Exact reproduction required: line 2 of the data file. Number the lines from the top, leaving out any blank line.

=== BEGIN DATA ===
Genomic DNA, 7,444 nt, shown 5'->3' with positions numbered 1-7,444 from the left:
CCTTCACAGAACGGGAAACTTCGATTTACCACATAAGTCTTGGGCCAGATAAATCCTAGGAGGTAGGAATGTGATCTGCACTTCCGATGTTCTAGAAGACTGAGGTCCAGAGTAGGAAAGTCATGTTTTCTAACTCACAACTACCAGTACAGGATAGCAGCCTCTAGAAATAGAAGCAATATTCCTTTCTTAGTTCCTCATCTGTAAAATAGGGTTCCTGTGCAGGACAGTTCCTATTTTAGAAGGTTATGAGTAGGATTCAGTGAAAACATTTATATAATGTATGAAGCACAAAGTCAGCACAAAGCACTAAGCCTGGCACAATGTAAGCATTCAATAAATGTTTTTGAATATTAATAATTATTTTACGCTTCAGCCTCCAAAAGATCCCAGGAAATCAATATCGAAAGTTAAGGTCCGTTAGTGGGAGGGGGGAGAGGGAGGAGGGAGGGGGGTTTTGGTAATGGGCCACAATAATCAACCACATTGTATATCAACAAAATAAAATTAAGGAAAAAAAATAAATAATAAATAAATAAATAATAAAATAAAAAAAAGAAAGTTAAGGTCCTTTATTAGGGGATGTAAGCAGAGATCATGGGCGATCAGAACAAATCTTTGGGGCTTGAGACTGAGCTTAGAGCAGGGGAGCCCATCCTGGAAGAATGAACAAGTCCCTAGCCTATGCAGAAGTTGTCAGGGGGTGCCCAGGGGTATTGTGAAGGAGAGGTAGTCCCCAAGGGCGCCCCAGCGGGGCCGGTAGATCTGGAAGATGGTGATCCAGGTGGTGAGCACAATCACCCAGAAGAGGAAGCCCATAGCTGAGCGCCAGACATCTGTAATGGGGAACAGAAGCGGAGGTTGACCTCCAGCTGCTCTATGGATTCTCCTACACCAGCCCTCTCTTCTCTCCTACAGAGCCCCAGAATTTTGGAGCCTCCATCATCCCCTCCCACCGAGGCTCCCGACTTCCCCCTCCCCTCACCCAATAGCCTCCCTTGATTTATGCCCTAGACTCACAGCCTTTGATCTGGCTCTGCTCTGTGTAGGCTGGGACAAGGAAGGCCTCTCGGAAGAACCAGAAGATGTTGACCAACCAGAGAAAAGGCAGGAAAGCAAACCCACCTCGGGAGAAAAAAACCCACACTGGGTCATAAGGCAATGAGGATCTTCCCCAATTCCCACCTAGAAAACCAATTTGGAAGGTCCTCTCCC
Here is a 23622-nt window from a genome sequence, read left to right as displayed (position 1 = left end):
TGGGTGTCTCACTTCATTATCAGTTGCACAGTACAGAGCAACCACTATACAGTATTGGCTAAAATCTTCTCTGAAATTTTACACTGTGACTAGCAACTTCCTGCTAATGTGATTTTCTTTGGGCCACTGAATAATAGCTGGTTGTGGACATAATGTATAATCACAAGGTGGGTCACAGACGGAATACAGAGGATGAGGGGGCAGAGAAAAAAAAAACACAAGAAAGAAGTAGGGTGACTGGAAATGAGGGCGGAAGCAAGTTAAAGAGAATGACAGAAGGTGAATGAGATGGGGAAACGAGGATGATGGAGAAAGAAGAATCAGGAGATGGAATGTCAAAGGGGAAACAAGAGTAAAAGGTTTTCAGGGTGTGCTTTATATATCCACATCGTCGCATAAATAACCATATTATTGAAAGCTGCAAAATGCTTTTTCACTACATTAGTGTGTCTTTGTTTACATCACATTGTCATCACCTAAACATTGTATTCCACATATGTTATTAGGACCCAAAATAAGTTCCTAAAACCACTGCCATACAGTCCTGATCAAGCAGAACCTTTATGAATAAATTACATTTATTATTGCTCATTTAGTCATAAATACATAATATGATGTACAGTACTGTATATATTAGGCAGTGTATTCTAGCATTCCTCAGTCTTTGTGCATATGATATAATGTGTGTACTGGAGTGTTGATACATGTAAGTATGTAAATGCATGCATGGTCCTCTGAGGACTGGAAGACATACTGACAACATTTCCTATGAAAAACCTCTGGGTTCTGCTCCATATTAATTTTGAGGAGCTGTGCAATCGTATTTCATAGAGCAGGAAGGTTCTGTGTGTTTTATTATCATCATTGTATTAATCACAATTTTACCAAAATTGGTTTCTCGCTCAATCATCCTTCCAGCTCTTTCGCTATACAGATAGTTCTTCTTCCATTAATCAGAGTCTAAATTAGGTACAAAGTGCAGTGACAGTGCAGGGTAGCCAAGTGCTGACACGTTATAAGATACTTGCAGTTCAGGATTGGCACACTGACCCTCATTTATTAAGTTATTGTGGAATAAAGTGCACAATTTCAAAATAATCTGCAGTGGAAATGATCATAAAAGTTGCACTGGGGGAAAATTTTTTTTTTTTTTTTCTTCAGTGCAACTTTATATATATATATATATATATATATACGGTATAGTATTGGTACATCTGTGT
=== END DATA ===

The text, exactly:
CCTTCACAGAACGGGAAACTTCGATTTACCACATAAGTCTTGGGCCAGATAAATCCTAGGAGGTAGGAATGTGATCTGCACTTCCGATGTTCTAGAAGACTGAGGTCCAGAGTAGGAAAGTCATGTTTTCTAACTCACAACTACCAGTACAGGATAGCAGCCTCTAGAAATAGAAGCAATATTCCTTTCTTAGTTCCTCATCTGTAAAATAGGGTTCCTGTGCAGGACAGTTCCTATTTTAGAAGGTTATGAGTAGGATTCAGTGAAAACATTTATATAATGTATGAAGCACAAAGTCAGCACAAAGCACTAAGCCTGGCACAATGTAAGCATTCAATAAATGTTTTTGAATATTAATAATTATTTTACGCTTCAGCCTCCAAAAGATCCCAGGAAATCAATATCGAAAGTTAAGGTCCGTTAGTGGGAGGGGGGAGAGGGAGGAGGGAGGGGGGTTTTGGTAATGGGCCACAATAATCAACCACATTGTATATCAACAAAATAAAATTAAGGAAAAAAAATAAATAATAAATAAATAAATAATAAAATAAAAAAAAGAAAGTTAAGGTCCTTTATTAGGGGATGTAAGCAGAGATCATGGGCGATCAGAACAAATCTTTGGGGCTTGAGACTGAGCTTAGAGCAGGGGAGCCCATCCTGGAAGAATGAACAAGTCCCTAGCCTATGCAGAAGTTGTCAGGGGGTGCCCAGGGGTATTGTGAAGGAGAGGTAGTCCCCAAGGGCGCCCCAGCGGGGCCGGTAGATCTGGAAGATGGTGATCCAGGTGGTGAGCACAATCACCCAGAAGAGGAAGCCCATAGCTGAGCGCCAGACATCTGTAATGGGGAACAGAAGCGGAGGTTGACCTCCAGCTGCTCTATGGATTCTCCTACACCAGCCCTCTCTTCTCTCCTACAGAGCCCCAGAATTTTGGAGCCTCCATCATCCCCTCCCACCGAGGCTCCCGACTTCCCCCTCCCCTCACCCAATAGCCTCCCTTGATTTATGCCCTAGACTCACAGCCTTTGATCTGGCTCTGCTCTGTGTAGGCTGGGACAAGGAAGGCCTCTCGGAAGAACCAGAAGATGTTGACCAACCAGAGAAAAGGCAGGAAAGCAAACCCACCTCGGGAGAAAAAAACCCACACTGGGTCATAAGGCAATGAGGATCTTCCCCAATTCCCACCTAGAAAACCAATTTGGAAGGTCCTCTCCC